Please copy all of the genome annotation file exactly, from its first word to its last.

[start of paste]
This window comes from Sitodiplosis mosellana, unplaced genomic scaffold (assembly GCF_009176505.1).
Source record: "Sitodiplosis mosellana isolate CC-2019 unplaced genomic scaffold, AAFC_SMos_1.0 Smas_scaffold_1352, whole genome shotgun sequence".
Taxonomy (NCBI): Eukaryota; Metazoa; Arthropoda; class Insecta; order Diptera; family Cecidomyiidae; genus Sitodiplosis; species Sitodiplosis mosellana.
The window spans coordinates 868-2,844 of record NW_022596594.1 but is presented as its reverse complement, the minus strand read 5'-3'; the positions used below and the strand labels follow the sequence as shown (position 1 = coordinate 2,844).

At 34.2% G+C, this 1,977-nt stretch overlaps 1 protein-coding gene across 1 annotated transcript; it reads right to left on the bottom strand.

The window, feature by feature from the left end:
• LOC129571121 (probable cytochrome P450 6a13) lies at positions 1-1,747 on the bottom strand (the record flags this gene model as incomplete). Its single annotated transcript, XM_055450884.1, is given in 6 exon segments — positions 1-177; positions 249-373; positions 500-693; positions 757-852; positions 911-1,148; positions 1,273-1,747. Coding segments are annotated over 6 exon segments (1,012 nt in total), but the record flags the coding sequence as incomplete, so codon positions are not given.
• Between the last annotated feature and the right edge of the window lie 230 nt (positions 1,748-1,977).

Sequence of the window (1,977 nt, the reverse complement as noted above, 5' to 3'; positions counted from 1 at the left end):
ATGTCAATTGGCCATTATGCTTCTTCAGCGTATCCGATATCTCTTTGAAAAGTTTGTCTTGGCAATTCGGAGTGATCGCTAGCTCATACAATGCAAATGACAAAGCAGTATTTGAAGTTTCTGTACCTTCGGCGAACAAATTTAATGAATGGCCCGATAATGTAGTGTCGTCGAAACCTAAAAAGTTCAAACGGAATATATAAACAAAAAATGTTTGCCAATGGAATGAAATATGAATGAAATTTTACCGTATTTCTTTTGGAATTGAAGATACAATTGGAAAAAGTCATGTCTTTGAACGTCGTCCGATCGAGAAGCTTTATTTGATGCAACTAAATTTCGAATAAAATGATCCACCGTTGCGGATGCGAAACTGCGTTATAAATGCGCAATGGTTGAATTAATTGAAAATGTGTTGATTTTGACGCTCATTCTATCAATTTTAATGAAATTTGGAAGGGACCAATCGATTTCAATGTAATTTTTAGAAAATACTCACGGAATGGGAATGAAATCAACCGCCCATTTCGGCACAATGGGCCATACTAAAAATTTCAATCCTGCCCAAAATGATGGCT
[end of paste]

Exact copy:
This window comes from Sitodiplosis mosellana, unplaced genomic scaffold (assembly GCF_009176505.1).
Source record: "Sitodiplosis mosellana isolate CC-2019 unplaced genomic scaffold, AAFC_SMos_1.0 Smas_scaffold_1352, whole genome shotgun sequence".
Taxonomy (NCBI): Eukaryota; Metazoa; Arthropoda; class Insecta; order Diptera; family Cecidomyiidae; genus Sitodiplosis; species Sitodiplosis mosellana.
The window spans coordinates 868-2,844 of record NW_022596594.1 but is presented as its reverse complement, the minus strand read 5'-3'; the positions used below and the strand labels follow the sequence as shown (position 1 = coordinate 2,844).

At 34.2% G+C, this 1,977-nt stretch overlaps 1 protein-coding gene across 1 annotated transcript; it reads right to left on the bottom strand.

The window, feature by feature from the left end:
• LOC129571121 (probable cytochrome P450 6a13) lies at positions 1-1,747 on the bottom strand (the record flags this gene model as incomplete). Its single annotated transcript, XM_055450884.1, is given in 6 exon segments — positions 1-177; positions 249-373; positions 500-693; positions 757-852; positions 911-1,148; positions 1,273-1,747. Coding segments are annotated over 6 exon segments (1,012 nt in total), but the record flags the coding sequence as incomplete, so codon positions are not given.
• Between the last annotated feature and the right edge of the window lie 230 nt (positions 1,748-1,977).

Sequence of the window (1,977 nt, the reverse complement as noted above, 5' to 3'; positions counted from 1 at the left end):
ATGTCAATTGGCCATTATGCTTCTTCAGCGTATCCGATATCTCTTTGAAAAGTTTGTCTTGGCAATTCGGAGTGATCGCTAGCTCATACAATGCAAATGACAAAGCAGTATTTGAAGTTTCTGTACCTTCGGCGAACAAATTTAATGAATGGCCCGATAATGTAGTGTCGTCGAAACCTAAAAAGTTCAAACGGAATATATAAACAAAAAATGTTTGCCAATGGAATGAAATATGAATGAAATTTTACCGTATTTCTTTTGGAATTGAAGATACAATTGGAAAAAGTCATGTCTTTGAACGTCGTCCGATCGAGAAGCTTTATTTGATGCAACTAAATTTCGAATAAAATGATCCACCGTTGCGGATGCGAAACTGCGTTATAAATGCGCAATGGTTGAATTAATTGAAAATGTGTTGATTTTGACGCTCATTCTATCAATTTTAATGAAATTTGGAAGGGACCAATCGATTTCAATGTAATTTTTAGAAAATACTCACGGAATGGGAATGAAATCAACCGCCCATTTCGGCACAATGGGCCATACTAAAAATTTCAATCCTGCCCAAAATGATGGCT